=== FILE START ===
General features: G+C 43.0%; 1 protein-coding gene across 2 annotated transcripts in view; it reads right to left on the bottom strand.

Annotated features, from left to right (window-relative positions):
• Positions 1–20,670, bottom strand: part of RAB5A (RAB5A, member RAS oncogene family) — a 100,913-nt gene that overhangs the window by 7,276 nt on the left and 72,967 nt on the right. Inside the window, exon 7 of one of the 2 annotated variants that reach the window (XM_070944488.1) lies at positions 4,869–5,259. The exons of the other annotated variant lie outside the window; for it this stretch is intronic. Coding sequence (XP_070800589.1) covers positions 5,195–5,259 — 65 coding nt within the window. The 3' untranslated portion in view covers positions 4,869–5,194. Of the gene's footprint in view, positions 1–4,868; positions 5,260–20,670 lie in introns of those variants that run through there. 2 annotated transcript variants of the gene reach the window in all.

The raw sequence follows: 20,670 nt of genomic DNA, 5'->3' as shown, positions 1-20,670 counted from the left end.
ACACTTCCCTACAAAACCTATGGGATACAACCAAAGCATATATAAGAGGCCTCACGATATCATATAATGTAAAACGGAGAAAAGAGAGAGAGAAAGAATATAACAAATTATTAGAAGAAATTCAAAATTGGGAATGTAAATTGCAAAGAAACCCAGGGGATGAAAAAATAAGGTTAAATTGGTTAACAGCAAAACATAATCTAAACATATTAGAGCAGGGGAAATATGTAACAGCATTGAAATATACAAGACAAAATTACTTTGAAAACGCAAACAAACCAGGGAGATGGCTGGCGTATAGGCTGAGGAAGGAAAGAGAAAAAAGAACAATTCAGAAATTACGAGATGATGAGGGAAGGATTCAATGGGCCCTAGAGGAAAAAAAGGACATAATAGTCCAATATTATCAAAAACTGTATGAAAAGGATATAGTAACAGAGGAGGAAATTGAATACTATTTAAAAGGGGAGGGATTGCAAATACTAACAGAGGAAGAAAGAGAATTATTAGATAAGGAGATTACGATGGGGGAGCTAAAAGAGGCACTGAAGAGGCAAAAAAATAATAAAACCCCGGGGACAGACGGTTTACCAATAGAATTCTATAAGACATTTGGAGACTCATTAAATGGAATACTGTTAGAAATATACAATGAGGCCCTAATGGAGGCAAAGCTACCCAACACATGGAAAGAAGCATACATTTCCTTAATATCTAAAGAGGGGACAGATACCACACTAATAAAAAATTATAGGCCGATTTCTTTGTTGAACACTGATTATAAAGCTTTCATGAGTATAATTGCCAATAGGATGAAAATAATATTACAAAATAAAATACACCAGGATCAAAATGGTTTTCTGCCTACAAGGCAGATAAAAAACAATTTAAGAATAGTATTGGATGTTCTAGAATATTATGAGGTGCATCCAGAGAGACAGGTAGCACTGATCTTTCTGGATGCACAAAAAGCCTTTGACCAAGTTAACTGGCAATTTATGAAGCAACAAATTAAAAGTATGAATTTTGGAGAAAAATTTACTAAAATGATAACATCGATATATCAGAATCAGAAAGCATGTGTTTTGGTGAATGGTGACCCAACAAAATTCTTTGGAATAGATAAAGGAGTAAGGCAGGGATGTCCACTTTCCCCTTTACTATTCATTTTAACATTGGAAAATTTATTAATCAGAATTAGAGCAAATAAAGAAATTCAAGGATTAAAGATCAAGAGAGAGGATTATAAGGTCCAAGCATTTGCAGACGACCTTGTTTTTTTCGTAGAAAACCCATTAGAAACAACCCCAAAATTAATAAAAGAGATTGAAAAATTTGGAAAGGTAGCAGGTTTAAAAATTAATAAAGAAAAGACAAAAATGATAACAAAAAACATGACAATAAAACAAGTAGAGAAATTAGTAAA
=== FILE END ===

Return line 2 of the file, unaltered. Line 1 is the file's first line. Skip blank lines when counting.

Annotated features, from left to right (window-relative positions):